Welcome to this week’s edition of Mailbox Monday. This month Mailbox Monday is being hosted by Staci at Life in the Thumb.
Make sure to visit Staci’s blog today and add your link … you’ll also find links to other readers’ mailboxes there.
To see the schedule of this meme’s host, please visit the dedicated blog.
I found some interesting books in my mailbox this week:
The latest release from Peirene Press (due out in September) arrived thanks to Meike. Maybe This Time by Alois Hotshnig and translated from the Austrian German by Tess Lewis is a collection of short stories about “loss of identity in the modern world.” Made up of three stories, the collection is described by the publisher as Kafkaesque – “Outwardly normal events slip into drama before they tip into horror. These oblique tales exert a fascinating hold over the reader.” I am really eager to dip into this collection which looks fascinating.
Alois Hotschinig, born in 1959, is one of Austria’s most critically acclaimed authors and his work has been compared to Thomas Bernhard and Franz Kafka. He has written novels, short stories and plays. His books have won major Austrian and International honours, such as the Italo-Svevo award and the Erich-Fried nomination. Die Kinder beruhigte das nicht was first published in German in 2006. Read more about Hoschinig and his work by visiting the author’s website (the link provided in this post is a translation of the site).
Tess Lewis has been translating from German and French for two decades. For her translations of Peter Handke, Alois Hotschnig, Pascale Bruckner and Philippe Sollers she has been awarded PEN Translation Fund grants and an NEA Translation Fellowship.
Villard (an imprint of Random House) sent me an Advance Readers Edition of Going Home: Finding Peace When Pets Die by Jon Katz as part of a the Library Thing Early Review Program (release date on this one is late September). In this book, Katz addresses the topic of saying good-bye to a devoted fur child. He offers comfort, wisdom and advice for “moving forward from sorrow to acceptance.” Although this is of course a difficult subject, I look forward to reading Katz’s thoughts. I have had to say good-bye to so many pets over my lifetime – I still find myself grieving for Caribou even though it has been more than two years now since she died.
Jon Katz has written twenty books – seven novels and thirteen works of nonfiction. He has written for The New York Times, The Wall Street Journal, Slate, Rolling Stone, and the AKC Gazette. He has worked for CBS News, the Boston Globe, The Washington Post, and The Philadelphia Inquirer. He is also a photographer and author a children’s book. He lives on Bedlam Farm in Upstate New York with his wife, his dogs, his donkeys, and his barn cats. Here is a wonderful video of Jon Katz reading to his dog, Izzy:
Rachel, Marketing Manager for Crown Publishers & Hogarth sent me a beautiful hardcover edition of Darkness, My Old Friend by Lisa Unger (which went on sale last week). This is a partial description of the book (from the publisher):
After giving up his post at the Hollows Police Department, Jones Cooper is at loose ends. He is having trouble facing a horrible event from his past and finding a second act. He’s in therapy. Then, on a brisk October morning, he has a visitor. Eloise Montgomery, the psychic who plays a key role in Fragile, comes to him with predictions about his future, some of them dire.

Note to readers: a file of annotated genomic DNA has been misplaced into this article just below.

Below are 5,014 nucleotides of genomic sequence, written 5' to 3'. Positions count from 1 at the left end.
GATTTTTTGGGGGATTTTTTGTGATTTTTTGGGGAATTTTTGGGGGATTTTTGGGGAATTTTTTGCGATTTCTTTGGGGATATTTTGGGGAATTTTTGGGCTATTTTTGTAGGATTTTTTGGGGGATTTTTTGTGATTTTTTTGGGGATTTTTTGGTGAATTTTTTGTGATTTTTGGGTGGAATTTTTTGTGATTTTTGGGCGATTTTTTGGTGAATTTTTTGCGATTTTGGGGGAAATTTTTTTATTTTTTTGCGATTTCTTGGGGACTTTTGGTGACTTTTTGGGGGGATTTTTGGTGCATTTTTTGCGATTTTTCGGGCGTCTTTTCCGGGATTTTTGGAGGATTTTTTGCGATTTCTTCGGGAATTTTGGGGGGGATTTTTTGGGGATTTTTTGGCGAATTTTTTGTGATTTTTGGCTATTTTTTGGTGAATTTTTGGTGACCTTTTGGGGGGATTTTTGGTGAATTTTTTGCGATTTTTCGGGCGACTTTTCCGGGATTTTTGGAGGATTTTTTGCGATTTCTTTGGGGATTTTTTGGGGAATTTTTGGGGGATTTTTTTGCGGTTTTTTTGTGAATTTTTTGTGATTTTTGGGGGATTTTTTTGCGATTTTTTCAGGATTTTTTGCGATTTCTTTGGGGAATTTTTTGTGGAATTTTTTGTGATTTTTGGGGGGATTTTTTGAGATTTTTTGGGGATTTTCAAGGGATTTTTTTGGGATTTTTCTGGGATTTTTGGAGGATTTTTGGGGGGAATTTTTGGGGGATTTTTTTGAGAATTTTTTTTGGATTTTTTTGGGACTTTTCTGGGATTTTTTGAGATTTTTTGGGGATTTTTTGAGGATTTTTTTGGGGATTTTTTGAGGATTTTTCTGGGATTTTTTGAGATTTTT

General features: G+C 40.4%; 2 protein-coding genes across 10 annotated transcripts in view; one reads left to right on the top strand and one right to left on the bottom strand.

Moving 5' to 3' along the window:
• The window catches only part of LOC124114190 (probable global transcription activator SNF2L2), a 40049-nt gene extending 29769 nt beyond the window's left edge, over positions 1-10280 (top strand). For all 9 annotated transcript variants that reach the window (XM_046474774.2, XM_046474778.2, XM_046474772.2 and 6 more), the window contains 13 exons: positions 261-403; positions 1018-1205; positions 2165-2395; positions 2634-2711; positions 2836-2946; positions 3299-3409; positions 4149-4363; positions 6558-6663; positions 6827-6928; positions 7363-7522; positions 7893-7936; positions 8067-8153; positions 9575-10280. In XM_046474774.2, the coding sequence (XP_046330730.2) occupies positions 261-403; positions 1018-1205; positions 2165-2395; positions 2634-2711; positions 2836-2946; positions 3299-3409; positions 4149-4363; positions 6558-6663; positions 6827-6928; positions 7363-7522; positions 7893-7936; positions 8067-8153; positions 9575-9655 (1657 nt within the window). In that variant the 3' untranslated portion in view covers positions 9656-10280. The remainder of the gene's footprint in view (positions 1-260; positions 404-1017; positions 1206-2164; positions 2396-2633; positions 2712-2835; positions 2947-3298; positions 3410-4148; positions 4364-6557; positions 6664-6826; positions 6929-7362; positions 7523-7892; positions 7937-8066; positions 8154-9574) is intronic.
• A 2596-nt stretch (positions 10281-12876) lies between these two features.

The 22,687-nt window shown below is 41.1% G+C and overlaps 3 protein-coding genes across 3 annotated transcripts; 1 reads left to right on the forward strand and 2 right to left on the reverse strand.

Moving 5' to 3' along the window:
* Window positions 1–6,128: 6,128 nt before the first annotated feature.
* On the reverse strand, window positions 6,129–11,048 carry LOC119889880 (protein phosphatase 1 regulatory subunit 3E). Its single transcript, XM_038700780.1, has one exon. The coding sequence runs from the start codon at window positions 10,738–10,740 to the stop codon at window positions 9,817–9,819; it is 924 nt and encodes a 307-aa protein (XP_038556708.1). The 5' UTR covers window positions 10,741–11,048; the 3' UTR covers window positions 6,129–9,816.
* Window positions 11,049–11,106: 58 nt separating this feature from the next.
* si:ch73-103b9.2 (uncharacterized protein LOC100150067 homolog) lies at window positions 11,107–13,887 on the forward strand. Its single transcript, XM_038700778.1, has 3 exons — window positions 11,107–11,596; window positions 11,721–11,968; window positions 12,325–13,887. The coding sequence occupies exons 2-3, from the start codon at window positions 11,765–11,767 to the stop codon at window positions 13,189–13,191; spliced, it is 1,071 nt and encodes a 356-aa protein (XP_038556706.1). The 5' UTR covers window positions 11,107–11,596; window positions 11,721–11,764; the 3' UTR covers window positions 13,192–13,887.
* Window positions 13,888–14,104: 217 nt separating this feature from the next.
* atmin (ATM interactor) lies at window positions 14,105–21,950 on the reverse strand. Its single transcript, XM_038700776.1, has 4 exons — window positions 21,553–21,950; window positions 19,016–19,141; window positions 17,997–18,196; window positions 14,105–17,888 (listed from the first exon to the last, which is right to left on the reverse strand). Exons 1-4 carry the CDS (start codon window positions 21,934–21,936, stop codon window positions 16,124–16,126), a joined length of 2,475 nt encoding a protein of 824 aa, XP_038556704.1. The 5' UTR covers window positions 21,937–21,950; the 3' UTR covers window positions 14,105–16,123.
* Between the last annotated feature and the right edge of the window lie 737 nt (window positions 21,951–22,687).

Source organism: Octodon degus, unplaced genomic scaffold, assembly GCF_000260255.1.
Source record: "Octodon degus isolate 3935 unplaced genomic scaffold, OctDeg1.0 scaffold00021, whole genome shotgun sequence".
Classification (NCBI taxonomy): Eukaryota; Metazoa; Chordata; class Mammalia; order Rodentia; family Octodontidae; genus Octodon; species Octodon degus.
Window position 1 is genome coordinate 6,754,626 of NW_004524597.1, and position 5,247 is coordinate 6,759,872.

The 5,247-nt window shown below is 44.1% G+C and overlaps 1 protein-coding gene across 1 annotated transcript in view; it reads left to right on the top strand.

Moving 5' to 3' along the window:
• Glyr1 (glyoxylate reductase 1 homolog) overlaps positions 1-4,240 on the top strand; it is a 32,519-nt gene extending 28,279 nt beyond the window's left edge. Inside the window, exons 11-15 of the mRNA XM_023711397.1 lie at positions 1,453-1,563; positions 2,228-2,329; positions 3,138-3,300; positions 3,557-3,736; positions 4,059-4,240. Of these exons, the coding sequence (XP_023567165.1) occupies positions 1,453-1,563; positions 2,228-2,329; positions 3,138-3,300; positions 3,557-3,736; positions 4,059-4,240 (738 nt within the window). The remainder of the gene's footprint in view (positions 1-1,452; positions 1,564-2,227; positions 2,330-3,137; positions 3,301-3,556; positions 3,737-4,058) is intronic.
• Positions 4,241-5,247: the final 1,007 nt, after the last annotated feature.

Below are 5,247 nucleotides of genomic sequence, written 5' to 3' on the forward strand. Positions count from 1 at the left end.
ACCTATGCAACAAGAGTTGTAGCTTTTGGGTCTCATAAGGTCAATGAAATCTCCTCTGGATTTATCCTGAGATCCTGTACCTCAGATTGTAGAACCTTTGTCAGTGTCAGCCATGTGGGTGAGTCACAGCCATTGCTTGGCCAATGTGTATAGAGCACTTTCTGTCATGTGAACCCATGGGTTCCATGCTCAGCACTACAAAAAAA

Michael Holt, a young man who grew up in The Hollows, has returned looking for answers about his mother, who went missing many years earlier. He has hired local PI Ray Muldune and psychic Eloise Montgomery to help him solve the mystery that has haunted him. What he finds might be his undoing.
Fifteen-year-old Willow Graves is exiled to The Hollows from Manhattan when six months earlier she moved to the quiet town with her novelist mother after a bitter divorce. Willow is acting out, spending time with kids that bring out the worst in her. And when things get hard, she has a tendency to run away—a predilection that might lead her to dark places.
Set in The Hollows, the backdrop for Fragile, this is the riveting story of lives set on a collision course with devastating consequences.
Lisa Unger is the bestselling author of ten novels. Her novels have been published in over 26 countries around the world. She lives in Florida with her husband and daughter. Read more about Unger and her work by visiting the author’s website.
Meghan from Penguin sent me a copy of The Cradle in the Grave by Sophie Hannah (on sale in the US in September). In her latest novel, Hannah once again features Charlotte (Charlie) Zailer and Simon Waterhouse as detectives trying to unravel a crime. Centered around three mothers wrongly accused of murder in the crib-deaths of their children, The Cradle in the Grave is being lauded as “a perfectly executed psychological thriller” by critics in the UK.
Sophie Hannah is a bestselling crime fiction writer and poet. Her psychological thrillers have sold over 500,000 copies in the UK and are international bestsellers that have been translated into 15 languages. Her novel Little Face was long-listed for the 2007 Theakston’s Old Peculier Crime Novel of the Year Award and the IMPAC Award. Also long-listed for the Theakston’s Old Peculier Crime Novel of the Year Award (this time in 2008) was Hannah’s novel The Truth-Teller’s Lie. (reviewed here on my blog in December 2010). Hannah lives in Cambridge, England with her husband and children. Read more about her and her work by visiting the author’s website.